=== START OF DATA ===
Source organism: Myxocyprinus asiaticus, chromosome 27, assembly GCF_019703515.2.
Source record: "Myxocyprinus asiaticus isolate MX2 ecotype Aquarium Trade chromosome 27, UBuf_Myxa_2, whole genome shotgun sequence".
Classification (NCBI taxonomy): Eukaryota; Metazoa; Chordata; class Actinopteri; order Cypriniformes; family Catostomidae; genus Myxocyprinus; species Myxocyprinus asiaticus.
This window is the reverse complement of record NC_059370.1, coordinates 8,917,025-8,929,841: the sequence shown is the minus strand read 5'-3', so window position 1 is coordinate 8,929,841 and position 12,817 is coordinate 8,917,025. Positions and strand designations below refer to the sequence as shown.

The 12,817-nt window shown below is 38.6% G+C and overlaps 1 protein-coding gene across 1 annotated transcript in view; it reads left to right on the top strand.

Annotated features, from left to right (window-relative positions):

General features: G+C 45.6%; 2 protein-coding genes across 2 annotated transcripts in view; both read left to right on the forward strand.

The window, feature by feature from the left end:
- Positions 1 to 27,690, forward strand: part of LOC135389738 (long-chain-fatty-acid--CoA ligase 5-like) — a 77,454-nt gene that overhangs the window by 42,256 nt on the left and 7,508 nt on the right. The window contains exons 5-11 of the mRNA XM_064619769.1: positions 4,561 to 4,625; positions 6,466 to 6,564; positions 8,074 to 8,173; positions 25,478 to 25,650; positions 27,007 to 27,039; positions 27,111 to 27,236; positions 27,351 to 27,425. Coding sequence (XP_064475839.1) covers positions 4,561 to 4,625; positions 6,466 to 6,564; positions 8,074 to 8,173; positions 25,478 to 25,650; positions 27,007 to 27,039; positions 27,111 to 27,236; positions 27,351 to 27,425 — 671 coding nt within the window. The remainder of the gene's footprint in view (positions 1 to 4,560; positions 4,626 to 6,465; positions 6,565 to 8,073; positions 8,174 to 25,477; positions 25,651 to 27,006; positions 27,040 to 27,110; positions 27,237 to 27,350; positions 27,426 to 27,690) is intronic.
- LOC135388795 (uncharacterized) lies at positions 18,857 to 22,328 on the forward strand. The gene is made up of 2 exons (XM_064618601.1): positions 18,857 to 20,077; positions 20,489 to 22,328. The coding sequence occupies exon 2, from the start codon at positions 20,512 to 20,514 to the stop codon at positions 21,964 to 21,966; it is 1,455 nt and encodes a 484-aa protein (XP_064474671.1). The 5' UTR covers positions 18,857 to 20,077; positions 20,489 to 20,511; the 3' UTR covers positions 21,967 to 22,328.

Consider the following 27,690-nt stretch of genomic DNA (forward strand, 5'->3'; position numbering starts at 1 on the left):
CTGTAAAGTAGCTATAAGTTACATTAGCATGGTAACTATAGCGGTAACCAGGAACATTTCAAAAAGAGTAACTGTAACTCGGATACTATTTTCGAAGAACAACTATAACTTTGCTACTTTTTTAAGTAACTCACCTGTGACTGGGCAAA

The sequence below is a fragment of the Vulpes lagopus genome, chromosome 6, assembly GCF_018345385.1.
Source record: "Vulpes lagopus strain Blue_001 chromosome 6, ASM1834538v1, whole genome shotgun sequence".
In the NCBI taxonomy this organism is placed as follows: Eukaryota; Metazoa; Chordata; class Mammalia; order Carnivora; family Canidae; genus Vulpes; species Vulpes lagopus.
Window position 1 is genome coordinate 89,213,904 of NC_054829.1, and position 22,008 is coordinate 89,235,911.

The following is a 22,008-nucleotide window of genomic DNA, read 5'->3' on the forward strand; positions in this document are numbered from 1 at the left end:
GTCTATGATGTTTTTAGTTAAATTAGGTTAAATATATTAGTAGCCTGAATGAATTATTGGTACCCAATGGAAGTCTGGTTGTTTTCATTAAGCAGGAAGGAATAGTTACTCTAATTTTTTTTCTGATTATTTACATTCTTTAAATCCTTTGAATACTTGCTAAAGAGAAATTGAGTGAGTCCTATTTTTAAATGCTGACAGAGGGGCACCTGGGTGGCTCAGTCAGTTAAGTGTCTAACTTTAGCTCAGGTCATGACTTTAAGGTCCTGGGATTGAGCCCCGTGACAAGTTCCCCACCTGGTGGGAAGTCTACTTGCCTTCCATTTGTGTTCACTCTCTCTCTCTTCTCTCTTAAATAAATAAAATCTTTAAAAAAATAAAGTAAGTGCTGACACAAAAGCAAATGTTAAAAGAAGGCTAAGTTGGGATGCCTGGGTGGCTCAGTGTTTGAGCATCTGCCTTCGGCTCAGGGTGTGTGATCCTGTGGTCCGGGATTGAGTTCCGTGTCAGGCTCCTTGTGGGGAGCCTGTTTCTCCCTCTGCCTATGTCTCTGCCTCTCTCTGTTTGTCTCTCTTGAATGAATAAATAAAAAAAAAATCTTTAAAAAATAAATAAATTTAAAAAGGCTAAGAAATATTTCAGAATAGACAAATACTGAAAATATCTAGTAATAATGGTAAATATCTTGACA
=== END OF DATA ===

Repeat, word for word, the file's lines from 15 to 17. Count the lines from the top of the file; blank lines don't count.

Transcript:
In the NCBI taxonomy this organism is placed as follows: Eukaryota; Metazoa; Chordata; class Mammalia; order Carnivora; family Canidae; genus Vulpes; species Vulpes lagopus.
Window position 1 is genome coordinate 89,213,904 of NC_054829.1, and position 22,008 is coordinate 89,235,911.

The following is a 22,008-nucleotide window of genomic DNA, read 5'->3' on the forward strand; positions in this document are numbered from 1 at the left end: